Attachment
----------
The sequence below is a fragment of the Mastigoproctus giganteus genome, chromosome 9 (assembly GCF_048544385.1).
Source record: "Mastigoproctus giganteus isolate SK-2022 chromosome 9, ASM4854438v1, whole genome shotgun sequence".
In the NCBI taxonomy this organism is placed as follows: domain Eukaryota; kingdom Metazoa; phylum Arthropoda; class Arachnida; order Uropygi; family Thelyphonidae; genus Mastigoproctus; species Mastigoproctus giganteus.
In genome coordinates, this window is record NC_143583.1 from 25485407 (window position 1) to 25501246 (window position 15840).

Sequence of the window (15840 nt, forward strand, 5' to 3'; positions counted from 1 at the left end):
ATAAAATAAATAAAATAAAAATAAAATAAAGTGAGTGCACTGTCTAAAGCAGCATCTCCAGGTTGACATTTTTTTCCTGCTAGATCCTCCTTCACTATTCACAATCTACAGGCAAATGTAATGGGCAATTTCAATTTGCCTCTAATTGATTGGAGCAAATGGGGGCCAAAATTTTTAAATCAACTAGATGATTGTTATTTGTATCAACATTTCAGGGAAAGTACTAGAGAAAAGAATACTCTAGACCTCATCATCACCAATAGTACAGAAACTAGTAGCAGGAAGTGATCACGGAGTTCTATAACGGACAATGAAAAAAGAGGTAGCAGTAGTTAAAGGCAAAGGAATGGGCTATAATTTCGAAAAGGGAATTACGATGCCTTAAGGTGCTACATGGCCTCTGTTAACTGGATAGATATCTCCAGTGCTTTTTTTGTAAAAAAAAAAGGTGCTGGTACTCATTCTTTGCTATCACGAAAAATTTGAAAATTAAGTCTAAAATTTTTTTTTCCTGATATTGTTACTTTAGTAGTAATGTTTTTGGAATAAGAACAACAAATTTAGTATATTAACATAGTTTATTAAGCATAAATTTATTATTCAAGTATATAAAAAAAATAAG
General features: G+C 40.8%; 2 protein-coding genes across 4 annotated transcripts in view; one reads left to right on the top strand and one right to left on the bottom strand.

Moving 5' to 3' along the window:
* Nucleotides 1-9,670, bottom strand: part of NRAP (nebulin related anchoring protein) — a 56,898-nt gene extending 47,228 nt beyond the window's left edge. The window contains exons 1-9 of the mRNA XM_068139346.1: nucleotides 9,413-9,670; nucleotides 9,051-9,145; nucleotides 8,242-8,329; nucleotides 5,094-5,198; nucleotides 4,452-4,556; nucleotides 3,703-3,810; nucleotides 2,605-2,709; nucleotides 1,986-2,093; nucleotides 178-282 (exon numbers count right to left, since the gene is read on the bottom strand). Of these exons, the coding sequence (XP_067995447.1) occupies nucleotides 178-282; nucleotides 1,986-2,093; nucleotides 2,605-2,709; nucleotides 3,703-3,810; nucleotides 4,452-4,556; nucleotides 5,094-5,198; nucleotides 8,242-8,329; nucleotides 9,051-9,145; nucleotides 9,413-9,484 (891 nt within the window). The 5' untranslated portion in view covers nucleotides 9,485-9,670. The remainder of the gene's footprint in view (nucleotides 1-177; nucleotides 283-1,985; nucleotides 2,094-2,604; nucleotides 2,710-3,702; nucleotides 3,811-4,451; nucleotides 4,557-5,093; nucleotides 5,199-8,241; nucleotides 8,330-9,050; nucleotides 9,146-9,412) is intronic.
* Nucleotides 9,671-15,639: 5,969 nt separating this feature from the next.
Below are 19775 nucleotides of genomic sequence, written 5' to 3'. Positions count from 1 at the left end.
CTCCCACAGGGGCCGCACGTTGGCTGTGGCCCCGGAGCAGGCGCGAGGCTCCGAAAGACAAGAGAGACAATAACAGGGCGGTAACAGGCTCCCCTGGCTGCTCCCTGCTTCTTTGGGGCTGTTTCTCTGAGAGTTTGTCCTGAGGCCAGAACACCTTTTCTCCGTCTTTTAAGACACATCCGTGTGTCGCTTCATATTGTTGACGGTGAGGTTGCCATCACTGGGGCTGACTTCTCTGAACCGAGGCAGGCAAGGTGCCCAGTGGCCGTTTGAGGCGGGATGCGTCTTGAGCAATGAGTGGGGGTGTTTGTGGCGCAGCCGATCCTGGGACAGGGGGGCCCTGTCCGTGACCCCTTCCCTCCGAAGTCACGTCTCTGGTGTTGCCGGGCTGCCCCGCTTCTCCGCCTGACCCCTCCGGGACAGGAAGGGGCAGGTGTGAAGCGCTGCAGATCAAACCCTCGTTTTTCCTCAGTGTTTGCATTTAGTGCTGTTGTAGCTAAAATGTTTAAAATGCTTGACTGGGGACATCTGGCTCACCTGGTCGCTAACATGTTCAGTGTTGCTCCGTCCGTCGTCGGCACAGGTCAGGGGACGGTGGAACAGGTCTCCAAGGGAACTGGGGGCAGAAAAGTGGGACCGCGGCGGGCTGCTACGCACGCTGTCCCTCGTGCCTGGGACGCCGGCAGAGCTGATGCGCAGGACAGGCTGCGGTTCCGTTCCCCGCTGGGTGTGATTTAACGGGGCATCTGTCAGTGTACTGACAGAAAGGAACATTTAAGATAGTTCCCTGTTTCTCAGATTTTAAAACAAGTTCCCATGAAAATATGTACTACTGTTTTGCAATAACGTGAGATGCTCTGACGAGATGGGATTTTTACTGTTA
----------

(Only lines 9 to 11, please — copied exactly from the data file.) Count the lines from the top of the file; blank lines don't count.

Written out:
* Nucleotides 1-9,670, bottom strand: part of NRAP (nebulin related anchoring protein) — a 56,898-nt gene extending 47,228 nt beyond the window's left edge. The window contains exons 1-9 of the mRNA XM_068139346.1: nucleotides 9,413-9,670; nucleotides 9,051-9,145; nucleotides 8,242-8,329; nucleotides 5,094-5,198; nucleotides 4,452-4,556; nucleotides 3,703-3,810; nucleotides 2,605-2,709; nucleotides 1,986-2,093; nucleotides 178-282 (exon numbers count right to left, since the gene is read on the bottom strand). Of these exons, the coding sequence (XP_067995447.1) occupies nucleotides 178-282; nucleotides 1,986-2,093; nucleotides 2,605-2,709; nucleotides 3,703-3,810; nucleotides 4,452-4,556; nucleotides 5,094-5,198; nucleotides 8,242-8,329; nucleotides 9,051-9,145; nucleotides 9,413-9,484 (891 nt within the window). The 5' untranslated portion in view covers nucleotides 9,485-9,670. The remainder of the gene's footprint in view (nucleotides 1-177; nucleotides 283-1,985; nucleotides 2,094-2,604; nucleotides 2,710-3,702; nucleotides 3,811-4,451; nucleotides 4,557-5,093; nucleotides 5,199-8,241; nucleotides 8,330-9,050; nucleotides 9,146-9,412) is intronic.
* Nucleotides 9,671-15,639: 5,969 nt separating this feature from the next.
Below are 19775 nucleotides of genomic sequence, written 5' to 3'. Positions count from 1 at the left end.